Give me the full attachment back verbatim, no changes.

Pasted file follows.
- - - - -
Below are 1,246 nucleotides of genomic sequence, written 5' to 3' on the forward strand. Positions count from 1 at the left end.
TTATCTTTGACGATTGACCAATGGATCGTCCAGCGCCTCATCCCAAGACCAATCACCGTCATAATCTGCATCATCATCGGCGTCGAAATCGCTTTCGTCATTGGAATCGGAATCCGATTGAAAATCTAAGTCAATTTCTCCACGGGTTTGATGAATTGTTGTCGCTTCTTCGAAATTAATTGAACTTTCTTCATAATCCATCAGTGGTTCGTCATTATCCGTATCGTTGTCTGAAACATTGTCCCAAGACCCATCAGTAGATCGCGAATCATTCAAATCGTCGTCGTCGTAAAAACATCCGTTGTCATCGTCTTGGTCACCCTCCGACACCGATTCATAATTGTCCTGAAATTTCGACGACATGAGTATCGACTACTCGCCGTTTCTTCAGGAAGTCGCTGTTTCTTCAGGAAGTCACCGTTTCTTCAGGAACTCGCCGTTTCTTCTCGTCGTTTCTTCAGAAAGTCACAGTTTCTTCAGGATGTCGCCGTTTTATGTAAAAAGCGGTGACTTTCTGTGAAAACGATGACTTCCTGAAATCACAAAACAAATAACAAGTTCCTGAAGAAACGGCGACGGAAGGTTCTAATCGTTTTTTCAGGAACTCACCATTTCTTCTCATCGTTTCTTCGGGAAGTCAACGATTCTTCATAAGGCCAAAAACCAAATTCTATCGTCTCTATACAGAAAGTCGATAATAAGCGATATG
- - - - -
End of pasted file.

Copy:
Below are 1,246 nucleotides of genomic sequence, written 5' to 3' on the forward strand. Positions count from 1 at the left end.
TTATCTTTGACGATTGACCAATGGATCGTCCAGCGCCTCATCCCAAGACCAATCACCGTCATAATCTGCATCATCATCGGCGTCGAAATCGCTTTCGTCATTGGAATCGGAATCCGATTGAAAATCTAAGTCAATTTCTCCACGGGTTTGATGAATTGTTGTCGCTTCTTCGAAATTAATTGAACTTTCTTCATAATCCATCAGTGGTTCGTCATTATCCGTATCGTTGTCTGAAACATTGTCCCAAGACCCATCAGTAGATCGCGAATCATTCAAATCGTCGTCGTCGTAAAAACATCCGTTGTCATCGTCTTGGTCACCCTCCGACACCGATTCATAATTGTCCTGAAATTTCGACGACATGAGTATCGACTACTCGCCGTTTCTTCAGGAAGTCGCTGTTTCTTCAGGAAGTCACCGTTTCTTCAGGAACTCGCCGTTTCTTCTCGTCGTTTCTTCAGAAAGTCACAGTTTCTTCAGGATGTCGCCGTTTTATGTAAAAAGCGGTGACTTTCTGTGAAAACGATGACTTCCTGAAATCACAAAACAAATAACAAGTTCCTGAAGAAACGGCGACGGAAGGTTCTAATCGTTTTTTCAGGAACTCACCATTTCTTCTCATCGTTTCTTCGGGAAGTCAACGATTCTTCATAAGGCCAAAAACCAAATTCTATCGTCTCTATACAGAAAGTCGATAATAAGCGATATG